According to Sally Hicks, interim dean of the University of Dallas’ Constantin College and a professor of physics, the number of female students involved in the fields of science, technology, engineering and mathematics (STEM) decreases as they advance in school. In elementary school, equal numbers of boys and girls express an interest in science, she says, but “the pipeline starts to constrict for women in high school and beyond.”
While more women are starting to go into some of the sciences, “physics, engineering, math and computer science are still incredibly underrepresented by women at the undergraduate level. If you move to the graduate level, women in biology and chemistry disappear as well.”
In an effort to encourage more young women to pursue careers in STEM, female STEM University of Dallas (UD) students joined to form a “Women in STEM” club in 2017. Among its founders was Rebecca Kolbeck, who graduated from the school with a biology degree in May. She explained, “The club was formed to build a community of people interested in supporting women in STEM fields.”
Creating a network
The creation of a network of students, professors and professionals who would visit and speak at the campus, she continued, helps “young women to navigate how to enter STEM fields and become future leaders in STEM professions.”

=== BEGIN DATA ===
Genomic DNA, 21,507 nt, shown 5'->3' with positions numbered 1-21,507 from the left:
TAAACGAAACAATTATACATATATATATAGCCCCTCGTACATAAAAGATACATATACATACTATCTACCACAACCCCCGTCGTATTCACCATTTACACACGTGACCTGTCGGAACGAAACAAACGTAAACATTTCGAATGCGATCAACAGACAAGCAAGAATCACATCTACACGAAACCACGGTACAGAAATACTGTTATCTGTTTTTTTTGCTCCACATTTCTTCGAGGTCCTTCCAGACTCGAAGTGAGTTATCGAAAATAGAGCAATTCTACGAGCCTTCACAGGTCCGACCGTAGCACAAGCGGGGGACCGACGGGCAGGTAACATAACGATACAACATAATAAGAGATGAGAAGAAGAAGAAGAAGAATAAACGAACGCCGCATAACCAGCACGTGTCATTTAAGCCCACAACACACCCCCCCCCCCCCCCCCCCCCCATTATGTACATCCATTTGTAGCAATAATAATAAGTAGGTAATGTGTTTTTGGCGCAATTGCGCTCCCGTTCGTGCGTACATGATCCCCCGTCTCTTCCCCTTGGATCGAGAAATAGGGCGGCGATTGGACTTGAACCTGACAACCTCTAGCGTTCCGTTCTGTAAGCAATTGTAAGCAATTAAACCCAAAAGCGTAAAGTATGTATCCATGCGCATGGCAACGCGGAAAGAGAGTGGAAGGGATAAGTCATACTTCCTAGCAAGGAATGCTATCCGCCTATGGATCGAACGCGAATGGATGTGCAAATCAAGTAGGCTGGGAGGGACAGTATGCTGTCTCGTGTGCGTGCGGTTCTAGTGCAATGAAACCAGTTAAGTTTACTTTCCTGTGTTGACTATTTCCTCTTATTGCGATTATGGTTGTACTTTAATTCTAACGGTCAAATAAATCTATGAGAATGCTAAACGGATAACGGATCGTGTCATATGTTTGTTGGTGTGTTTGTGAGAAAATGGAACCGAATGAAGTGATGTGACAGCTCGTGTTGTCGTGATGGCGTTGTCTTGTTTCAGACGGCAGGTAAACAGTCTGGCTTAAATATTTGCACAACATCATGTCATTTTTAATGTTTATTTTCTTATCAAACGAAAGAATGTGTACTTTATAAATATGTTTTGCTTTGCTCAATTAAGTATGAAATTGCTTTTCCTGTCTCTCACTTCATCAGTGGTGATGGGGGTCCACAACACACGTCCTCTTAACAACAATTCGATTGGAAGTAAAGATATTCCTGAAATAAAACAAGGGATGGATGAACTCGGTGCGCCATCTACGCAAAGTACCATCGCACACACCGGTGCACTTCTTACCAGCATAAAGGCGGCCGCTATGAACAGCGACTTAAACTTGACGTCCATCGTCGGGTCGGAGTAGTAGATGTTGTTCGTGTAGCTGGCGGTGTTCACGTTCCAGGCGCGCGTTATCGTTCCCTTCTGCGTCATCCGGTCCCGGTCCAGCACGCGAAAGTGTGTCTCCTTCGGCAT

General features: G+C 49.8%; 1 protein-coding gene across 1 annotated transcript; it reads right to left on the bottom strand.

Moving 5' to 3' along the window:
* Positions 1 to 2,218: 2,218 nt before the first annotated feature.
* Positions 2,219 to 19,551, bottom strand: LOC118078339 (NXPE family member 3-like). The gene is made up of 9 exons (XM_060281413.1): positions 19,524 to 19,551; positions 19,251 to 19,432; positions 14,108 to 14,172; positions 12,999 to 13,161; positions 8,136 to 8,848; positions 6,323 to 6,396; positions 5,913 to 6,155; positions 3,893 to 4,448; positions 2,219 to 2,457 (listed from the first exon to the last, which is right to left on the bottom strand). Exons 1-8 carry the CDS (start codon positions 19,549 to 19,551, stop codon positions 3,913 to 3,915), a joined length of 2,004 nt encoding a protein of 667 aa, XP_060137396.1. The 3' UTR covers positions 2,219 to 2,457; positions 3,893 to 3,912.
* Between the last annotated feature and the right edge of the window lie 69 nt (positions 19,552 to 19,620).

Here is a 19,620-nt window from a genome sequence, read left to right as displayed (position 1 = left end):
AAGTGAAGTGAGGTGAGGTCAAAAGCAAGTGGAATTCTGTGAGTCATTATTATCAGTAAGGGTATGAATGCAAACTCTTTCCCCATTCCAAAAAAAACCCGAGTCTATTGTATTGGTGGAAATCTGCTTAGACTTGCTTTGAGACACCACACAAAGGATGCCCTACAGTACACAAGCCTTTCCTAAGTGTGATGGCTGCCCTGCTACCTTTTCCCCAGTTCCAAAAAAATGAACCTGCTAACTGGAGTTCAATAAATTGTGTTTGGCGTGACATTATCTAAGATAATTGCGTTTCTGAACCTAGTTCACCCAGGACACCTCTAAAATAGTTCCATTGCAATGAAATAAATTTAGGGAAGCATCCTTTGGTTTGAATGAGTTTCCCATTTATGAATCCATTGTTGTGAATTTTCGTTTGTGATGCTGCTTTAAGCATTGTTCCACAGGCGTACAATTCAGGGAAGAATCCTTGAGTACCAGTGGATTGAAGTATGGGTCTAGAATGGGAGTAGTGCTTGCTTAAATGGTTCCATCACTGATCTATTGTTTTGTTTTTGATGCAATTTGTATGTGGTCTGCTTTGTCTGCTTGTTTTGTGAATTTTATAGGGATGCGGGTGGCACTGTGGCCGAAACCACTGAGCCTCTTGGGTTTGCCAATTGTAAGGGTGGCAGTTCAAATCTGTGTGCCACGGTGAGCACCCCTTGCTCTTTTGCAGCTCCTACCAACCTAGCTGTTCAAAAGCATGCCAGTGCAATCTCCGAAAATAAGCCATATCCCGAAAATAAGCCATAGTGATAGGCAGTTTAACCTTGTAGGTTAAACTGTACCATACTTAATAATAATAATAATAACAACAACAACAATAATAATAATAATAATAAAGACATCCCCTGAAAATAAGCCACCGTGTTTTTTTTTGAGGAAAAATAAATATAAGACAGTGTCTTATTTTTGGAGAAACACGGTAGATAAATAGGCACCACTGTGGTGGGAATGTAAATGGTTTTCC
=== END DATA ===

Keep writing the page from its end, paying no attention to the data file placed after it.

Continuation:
Sophia Andaloro, a senior physics major and another group founder, believes that women are often discouraged from STEM careers, and such a network can help provide female STEM students the crucial support they need. She said, “I wanted our members to feel welcome to ask questions that they haven’t been able to field anywhere else, and to meet professionals who have paved diverse and successful paths in order to give them an idea of their options after graduation.”
Andaloro believes STEM mentors have kept her “on the path that I am on today,” and that “women in STEM have common ideals, interwoven through our many backgrounds and talents. That should be celebrated!”
Women in STEM has 20-30 active members, and larger events featuring speakers can draw as many as 60. Activities include speakers, inverse interviews, breakout sessions with STEM professionals, teatime and discussion and movie outings. Female professionals who have spoken at the club, Hicks said, have not only been generous with their time but have given the young women insight into “the rewards and challenges of combining advanced study and research with family life, which is a major concern of female students everywhere.”
Kolbeck, for example, recalled one female speaker who wanted to complete a Ph.D. program but also wanted to marry and have a family. She said, “It was interesting to see how she was maintaining a work-life balance.”
Andaloro liked the “inverse interviews” day, when 13 STEM professionals came for an evening and students had the opportunity to rotate around the room speaking to each. “The opportunities for STEM majors became clear as I met financial advisors, investors, research scientists, entrepreneurs and healthcare providers all in one evening. … It demonstrated the span of possibilities available to STEM majors,” she said.